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SCOTUS: Same-Sex Couples Have Fundamental Right to Marriage

By Casey C. Sullivan, Esq. | Last updated on

The right to marriage is a fundamental right that cannot be denied to same-sex couples, the Supreme Court ruled this morning in Obergefell v. Hodges. The historic 5-4 opinion, authored by Justice Kennedy, extends the "fundamental right to marry" to gay and lesbian couples throughout the country, just eleven years after the country's first legally recognized same-sex marriages took place.

The decision, based on both due process and equal protection grounds, marks a major victory for the gay rights movement, which has seen a rapid shift from state and federal same-sex marriage bans to a judicial embrace of equal rights for same-sex couples. The opinion's release comes two days before anniversary of the Stonewall riots, the symbolic birth of the gay rights movement 46 years ago.

Four Principles Supporting Marriage Equality

The Court's opinion emphasizes four principles and traditions underlying the constitutional due process right to marriage equality. First, the right to personal choice in marriage decisions "is inherent in the concept of individual autonomy." Second, the right to marriage is fundamental, supporting a "union unlike any other in its importance to the committed individuals." Third, marriage safeguards children and families, both in material protections and symbolic recognition. Finally, marriage is, through Supreme Court precedent and "the Nation's traditions ... a keystone of our social order."

Viewed under these four principles, Kennedy wrote, same-sex marriage bans must fall, as inconsistent "with the central meaning of the fundamental right to marry."

Not Limited by History

The opinion outright rejects the idea that rights must grow out of specific historical practices. "Rights come not from ancient sources alone," the Court stated, but also from our evolving understanding of liberty. Recognizing "the new insights and societal understandings" allows one to view previously unnoticed and unchallenged inequalities, which, under a modern light, offend the Constitution's Equal Protection Clause.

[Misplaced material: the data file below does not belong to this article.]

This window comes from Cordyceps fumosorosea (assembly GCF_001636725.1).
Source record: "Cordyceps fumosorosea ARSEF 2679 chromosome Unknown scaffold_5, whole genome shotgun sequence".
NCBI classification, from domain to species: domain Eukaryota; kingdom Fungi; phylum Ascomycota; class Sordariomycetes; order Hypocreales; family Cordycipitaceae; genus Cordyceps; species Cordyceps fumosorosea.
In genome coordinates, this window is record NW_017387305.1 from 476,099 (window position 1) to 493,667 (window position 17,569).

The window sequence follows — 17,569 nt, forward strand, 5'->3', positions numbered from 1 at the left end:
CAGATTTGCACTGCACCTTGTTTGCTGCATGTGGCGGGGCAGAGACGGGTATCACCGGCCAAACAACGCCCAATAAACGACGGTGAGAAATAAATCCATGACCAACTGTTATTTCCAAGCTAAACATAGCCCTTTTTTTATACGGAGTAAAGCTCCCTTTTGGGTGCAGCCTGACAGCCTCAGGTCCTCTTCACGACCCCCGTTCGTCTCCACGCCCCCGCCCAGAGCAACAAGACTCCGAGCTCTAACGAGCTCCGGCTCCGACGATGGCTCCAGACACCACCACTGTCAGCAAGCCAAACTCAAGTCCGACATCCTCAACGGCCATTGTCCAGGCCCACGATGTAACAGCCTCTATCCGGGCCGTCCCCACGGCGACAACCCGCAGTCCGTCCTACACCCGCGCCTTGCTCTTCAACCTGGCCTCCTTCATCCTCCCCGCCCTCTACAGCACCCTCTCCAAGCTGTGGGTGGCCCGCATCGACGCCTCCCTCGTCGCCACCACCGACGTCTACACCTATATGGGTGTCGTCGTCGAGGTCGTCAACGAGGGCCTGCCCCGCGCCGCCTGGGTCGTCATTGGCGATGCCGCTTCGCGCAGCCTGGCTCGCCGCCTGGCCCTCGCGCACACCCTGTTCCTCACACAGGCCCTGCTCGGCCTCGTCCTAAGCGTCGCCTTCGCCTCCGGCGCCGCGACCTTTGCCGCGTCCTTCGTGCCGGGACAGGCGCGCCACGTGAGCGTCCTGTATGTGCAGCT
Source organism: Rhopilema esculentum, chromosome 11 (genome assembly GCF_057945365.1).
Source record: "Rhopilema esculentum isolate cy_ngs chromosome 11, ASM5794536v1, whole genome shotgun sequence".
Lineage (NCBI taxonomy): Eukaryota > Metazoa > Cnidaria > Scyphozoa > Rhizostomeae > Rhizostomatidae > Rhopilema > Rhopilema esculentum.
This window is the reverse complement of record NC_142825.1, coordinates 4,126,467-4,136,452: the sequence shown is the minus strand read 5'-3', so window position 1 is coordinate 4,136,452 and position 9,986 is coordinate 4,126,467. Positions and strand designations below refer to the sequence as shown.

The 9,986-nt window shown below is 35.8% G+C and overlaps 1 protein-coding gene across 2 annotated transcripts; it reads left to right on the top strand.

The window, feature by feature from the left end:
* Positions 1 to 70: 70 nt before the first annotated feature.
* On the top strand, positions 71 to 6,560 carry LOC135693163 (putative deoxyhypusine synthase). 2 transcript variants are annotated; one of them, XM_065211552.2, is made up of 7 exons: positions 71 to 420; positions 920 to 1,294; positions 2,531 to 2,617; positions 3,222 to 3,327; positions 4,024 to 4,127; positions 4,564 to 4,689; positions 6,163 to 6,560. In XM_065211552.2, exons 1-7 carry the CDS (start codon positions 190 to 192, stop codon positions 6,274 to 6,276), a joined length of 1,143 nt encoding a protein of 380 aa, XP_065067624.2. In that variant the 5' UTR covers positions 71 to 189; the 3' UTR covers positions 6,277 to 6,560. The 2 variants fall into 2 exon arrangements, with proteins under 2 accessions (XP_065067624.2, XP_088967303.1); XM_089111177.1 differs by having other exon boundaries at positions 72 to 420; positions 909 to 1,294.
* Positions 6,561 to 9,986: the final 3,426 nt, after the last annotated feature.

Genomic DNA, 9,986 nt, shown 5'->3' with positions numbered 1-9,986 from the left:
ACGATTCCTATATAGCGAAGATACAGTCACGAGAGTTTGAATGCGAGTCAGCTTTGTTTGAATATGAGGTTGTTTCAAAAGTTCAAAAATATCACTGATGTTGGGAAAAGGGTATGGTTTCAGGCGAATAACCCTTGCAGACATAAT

In practical matters, the decision means that same-sex couples may marry in the 14 states that still deny them that right and that already married couples will have their unions recognized throughout the country. 

The case also extends beyond marriage. The lead petitioner, James Obergefell, sued after the state of Ohio refused to list him on the death certificate of his partner of 22 years, whom he had married in Maryland. Obergefell will now have the right to be included on that last official record of his husband's life.

Haters Gonna Hate

The ruling drew strong dissents from the justices on the Court's most conservative wing, each of whom wrote their own dissent. Chief Justice Roberts accused the Court of applying the Constitution to solve a policy debate. He repeatedly cited Dread Scott and Lochner as presumably comparable examples of the judiciary overstepping its role.

Scalia, who also joined every other dissent, did not shy away from the histrionics. The Justice called today's decision a "judicial Putsch" which reveals that "my Ruler, and the Ruler of 320 million Americans coast-to-coast, is a majority of the nine lawyers on the Supreme Court." This hubris and "o'erweening pride" certainly marks America's fall. Thanks for ruining democracy.

After the opinion was released, hundreds of people celebrated in front of the Supreme Court. Freedom to Marry, a gay marriage advocacy group, announced it would shut down, having accomplished its mission.

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